Nancy S. Ahlrichs
My first assignment in my new job was to develop a diversity plan to ensure that diversity and inclusion are woven throughout our culture.
I soon realized that plans and metrics are not enough.
Diversity may once have meant just racial differences, but today it includes, race, religion, national origin, age, gender, gender identity and even political affiliation.
Acceptance of diversity is the first step toward inclusion and building a better work experience, improving recruiting and lowering turnover.
If diversity is reality, then inclusion is the place we want to be.
Wherever all people feel heard and supported to do their personal best, there is inclusion.
Inclusion must be created. But how?
I knew that, more than a plan with metrics, inclusion needed to become part of the fabric of the organization.
I knew I could not do it alone and that it would take time and repeated effort.
I outlined ways to make inclusion part of our culture and shared it with all employees.
Here are eight things you can do to foster inclusion and diversity:
* Take a diversity or inclusion course. Encourage others to do so. Share your learning.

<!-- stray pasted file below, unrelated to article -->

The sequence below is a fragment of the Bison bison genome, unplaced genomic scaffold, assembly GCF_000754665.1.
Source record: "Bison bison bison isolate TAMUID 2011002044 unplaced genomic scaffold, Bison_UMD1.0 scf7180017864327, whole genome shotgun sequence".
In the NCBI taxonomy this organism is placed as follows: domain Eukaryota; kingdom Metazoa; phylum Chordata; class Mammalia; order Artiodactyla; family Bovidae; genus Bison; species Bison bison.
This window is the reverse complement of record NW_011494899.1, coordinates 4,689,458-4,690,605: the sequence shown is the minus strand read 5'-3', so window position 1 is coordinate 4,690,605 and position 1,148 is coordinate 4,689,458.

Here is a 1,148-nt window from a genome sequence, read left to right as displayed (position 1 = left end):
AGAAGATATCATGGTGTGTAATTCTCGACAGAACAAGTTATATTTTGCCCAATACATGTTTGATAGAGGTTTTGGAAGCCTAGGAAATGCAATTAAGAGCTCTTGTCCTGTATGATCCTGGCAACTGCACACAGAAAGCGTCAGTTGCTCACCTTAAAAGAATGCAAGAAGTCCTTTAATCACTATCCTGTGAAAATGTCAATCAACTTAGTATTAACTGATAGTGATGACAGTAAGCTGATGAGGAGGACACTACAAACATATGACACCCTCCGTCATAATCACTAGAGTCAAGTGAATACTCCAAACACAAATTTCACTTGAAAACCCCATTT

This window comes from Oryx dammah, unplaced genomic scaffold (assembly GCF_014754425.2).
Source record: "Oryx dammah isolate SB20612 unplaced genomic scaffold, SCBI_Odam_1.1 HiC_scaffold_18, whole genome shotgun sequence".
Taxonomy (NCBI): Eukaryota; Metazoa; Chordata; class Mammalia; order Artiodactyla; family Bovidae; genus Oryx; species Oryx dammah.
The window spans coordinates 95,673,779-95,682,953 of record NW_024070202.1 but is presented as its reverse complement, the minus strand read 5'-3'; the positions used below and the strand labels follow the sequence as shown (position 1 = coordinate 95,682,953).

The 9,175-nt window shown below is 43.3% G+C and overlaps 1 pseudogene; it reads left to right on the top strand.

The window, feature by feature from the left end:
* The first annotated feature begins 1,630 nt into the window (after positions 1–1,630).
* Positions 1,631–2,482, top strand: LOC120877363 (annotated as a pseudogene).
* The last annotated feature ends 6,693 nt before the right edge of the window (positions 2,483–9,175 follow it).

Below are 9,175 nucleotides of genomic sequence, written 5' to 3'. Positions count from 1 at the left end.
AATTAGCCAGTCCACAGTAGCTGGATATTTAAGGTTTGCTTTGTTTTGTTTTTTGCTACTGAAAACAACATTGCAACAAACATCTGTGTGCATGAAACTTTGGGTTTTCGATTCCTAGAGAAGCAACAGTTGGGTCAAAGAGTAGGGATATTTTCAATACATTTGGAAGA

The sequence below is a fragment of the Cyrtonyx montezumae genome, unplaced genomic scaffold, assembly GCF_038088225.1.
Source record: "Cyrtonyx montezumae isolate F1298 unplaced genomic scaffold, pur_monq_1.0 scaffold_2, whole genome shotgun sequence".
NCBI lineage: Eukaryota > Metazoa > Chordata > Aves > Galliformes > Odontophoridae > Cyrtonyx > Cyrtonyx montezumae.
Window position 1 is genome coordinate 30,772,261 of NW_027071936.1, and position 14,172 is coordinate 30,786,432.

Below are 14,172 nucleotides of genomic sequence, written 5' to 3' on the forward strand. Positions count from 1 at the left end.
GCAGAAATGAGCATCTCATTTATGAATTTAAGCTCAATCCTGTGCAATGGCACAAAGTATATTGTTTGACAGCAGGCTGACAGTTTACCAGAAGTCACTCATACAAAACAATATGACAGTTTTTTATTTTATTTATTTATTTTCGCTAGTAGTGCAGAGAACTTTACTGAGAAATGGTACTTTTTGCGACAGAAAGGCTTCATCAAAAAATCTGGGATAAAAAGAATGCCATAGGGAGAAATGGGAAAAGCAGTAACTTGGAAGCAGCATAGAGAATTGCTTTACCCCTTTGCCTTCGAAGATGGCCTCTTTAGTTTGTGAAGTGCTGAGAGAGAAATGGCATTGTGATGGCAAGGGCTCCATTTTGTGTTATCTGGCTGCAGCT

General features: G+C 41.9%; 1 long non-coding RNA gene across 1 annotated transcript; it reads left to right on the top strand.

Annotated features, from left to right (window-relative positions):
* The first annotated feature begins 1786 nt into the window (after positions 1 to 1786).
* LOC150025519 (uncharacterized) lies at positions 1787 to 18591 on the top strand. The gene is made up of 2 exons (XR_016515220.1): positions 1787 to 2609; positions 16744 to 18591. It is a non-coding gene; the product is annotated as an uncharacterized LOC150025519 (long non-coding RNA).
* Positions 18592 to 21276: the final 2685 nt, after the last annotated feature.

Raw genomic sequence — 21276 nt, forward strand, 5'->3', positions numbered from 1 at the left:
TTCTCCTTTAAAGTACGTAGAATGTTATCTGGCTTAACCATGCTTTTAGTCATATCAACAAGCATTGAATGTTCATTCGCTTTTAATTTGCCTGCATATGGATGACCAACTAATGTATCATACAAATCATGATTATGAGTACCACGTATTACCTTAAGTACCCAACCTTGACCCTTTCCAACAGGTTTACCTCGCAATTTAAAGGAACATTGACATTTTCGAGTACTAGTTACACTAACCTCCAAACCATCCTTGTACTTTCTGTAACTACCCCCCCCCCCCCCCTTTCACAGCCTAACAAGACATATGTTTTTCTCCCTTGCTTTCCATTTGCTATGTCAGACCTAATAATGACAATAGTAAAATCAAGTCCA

* Read your organization’s diversity plan. Step up. Take action to make the goals a reality. Speak in the hallways, share a ride or ask others about their work or themselves. Help to make your workplace a “great place to work for all — including diverse employees.”
* Join and engage in at least one diversity-focused organization. This could include churches, civic or professional organizations.
* Include business-relevant information about your organization’s diversity and inclusion initiative in presentations to clients and prospective clients.
* Learn about others’ traditions, cultures and celebrations and what you have in common. Once a month, go to lunch with someone different than yourself and ask each other questions. Uncover five things you have in common.
* Mentor someone with a different background.
* Refer talented candidates from all backgrounds to your organization for such roles as employees, vendors, board members.
* Invite professionals with different backgrounds to events sponsored by your organization.
Diversity plans cannot change the experience of work. Inclusion does. Inclusion feels safe, welcoming, energizing and filled with potential. Whether you are Anglo,
Hispanic, African American, Asian, young, old, staff, management, Catholic, Muslim or Jewish, we all want inclusion: It is what makes the experience of work worth all the effort.
Nancy Ahlrichs is vice president for workforce development and diversity at United Way of Central Indiana.